On the eve of the Geneva II talks, a report (which Kerry alluded to) was released establishing “compelling evidence of the systematic murder of some 11,000 detainees through starvation, beatings and torture, including the gouging of eyes and electrocution – and all that in just one part of Syria, with the strong suspicion that more such killing will have taken place elsewhere.” Here is part of Jonathan Freedland’s assessment of the evidence published writing for the Guardian on the same day [Jan 21st]:

The source of this evidence is hard to fault: a former photographer for the Syrian regime who has since defected [a source known only by the codename Caesar]. The report’s authors, who interviewed the source for three days, have no obvious axe to grind and are eminently credible: they served as prosecutors at the criminal tribunals on Sierra Leone [&] the former Yugoslavia. Those facts will surely offset any misgivings over the report’s origins: it was commissioned and funded by the government of Qatar, a player in the Syrian conflict on the anti-government side. The evidence is too overwhelming, and the reputations of those who have assessed it too strong, for this report to be dismissed as Qatari propaganda (though some will try).13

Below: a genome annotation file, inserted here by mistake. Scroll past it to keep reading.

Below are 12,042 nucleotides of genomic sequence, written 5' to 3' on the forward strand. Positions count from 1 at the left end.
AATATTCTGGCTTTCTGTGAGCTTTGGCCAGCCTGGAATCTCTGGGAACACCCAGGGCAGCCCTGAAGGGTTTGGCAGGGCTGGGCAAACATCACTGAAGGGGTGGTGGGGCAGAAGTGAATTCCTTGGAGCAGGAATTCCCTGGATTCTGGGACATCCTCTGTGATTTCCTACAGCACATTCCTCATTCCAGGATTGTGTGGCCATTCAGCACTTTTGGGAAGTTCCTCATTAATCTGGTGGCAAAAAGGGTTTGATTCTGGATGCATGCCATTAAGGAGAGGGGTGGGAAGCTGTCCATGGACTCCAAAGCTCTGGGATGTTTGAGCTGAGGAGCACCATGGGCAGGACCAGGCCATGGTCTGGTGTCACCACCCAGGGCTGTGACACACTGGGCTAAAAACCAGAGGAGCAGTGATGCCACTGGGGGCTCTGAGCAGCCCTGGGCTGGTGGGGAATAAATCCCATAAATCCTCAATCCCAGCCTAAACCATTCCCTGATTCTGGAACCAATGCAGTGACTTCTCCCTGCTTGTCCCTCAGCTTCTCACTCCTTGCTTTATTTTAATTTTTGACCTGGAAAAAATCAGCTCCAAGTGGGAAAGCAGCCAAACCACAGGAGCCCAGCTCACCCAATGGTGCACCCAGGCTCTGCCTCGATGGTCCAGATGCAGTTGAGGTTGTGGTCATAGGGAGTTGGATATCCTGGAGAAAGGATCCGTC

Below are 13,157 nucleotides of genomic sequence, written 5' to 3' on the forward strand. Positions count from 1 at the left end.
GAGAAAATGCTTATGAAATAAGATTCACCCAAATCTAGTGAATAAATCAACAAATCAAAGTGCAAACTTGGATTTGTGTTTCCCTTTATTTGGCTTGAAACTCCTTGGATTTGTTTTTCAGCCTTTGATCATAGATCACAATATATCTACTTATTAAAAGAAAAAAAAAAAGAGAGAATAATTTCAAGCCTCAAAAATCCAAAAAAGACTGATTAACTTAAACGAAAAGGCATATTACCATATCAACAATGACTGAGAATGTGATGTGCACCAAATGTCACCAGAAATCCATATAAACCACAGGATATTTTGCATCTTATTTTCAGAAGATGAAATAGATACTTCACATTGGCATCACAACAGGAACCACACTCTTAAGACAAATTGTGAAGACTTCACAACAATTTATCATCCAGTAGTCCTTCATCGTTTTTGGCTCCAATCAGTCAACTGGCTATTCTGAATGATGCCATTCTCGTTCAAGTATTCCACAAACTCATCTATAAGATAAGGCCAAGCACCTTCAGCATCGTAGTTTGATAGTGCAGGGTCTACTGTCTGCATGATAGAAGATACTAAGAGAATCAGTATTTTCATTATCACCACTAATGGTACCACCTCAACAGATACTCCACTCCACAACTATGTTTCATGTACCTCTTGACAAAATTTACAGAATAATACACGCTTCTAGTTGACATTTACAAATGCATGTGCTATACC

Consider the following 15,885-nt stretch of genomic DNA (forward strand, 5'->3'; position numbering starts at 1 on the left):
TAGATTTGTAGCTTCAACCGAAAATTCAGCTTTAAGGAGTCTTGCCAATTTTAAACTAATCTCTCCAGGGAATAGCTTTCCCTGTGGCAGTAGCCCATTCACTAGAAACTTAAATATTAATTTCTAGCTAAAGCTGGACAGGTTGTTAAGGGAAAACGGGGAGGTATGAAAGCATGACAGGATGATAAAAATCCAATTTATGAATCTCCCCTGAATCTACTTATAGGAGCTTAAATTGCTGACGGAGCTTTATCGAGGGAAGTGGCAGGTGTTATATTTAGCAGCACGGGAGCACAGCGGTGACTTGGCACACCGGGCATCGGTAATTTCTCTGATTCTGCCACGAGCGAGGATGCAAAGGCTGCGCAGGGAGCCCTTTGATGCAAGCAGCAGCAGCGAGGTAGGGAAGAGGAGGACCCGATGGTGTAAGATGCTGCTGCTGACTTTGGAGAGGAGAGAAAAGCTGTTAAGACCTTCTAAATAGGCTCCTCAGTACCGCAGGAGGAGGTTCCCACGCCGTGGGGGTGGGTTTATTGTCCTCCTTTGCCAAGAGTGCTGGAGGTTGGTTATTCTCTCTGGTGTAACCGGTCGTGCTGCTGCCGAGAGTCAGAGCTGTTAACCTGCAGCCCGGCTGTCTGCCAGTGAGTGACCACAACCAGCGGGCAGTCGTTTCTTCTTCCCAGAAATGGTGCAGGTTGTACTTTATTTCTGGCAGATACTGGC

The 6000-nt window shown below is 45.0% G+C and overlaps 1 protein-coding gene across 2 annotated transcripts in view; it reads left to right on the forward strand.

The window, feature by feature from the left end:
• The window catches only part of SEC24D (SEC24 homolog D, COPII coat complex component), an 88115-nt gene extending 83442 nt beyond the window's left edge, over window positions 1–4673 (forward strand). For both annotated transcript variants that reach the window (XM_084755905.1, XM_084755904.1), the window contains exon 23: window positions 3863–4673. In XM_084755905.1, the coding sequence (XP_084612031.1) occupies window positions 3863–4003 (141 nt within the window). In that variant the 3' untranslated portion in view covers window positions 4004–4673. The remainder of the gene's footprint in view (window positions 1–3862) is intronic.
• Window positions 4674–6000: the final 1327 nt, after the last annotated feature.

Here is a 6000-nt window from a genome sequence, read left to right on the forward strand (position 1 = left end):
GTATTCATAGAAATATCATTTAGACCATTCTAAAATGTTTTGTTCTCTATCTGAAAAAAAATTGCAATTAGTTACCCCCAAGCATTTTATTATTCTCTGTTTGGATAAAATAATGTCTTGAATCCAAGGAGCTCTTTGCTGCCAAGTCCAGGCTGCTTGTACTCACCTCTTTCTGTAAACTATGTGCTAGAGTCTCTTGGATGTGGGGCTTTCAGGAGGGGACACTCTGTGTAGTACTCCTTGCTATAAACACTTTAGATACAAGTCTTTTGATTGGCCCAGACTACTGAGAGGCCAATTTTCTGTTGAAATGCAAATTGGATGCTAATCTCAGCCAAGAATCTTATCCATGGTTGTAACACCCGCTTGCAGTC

Others, however, were more questioning. Here, for instance, is veteran Middle East correspondent Robert Fisk writing in The Independent also on Jan 21st:

The pictures are horrific, the torture details revolting, the numbers terrifying. And the integrity of the three former prosecutors who have effectively accused the Syrian government of war crimes, are without blemish. Shrivelled, blood-spattered corpses provide unstoppable evidence of regime cruelty – just as the videotapes of Syrian rebel executions tell us what kind of Syria may soon exist if the insurrection against Bashar al-Assad succeeds. […]

But we should be asking a lot more questions than we have been asking about this portrait gallery of pain, unleashed only hours before an international conference in Switzerland in which we in the West – but perhaps not Qatar – hope to end the civil war in Syria.

How long, for example, have the Qatari authorities been in possession of this terrible eye-witness material? A couple of weeks, just enough time to rustle up the lawyers for the prosecution? Or a couple of months? Or six months? And, more to the point, why now? For it would be difficult to imagine a better way for Qatar – whose royal family viscerally hates Bashar al-Assad – to destroy his hopes of a future role in Syria, even in a ‘transitional’ Syrian government, than by releasing these snapshots of terror just before the Swiss talks.

Fisk’s article is subtitled “One is reminded of Nazi Germany”, but not for reasons that are immediately apparent. He continues: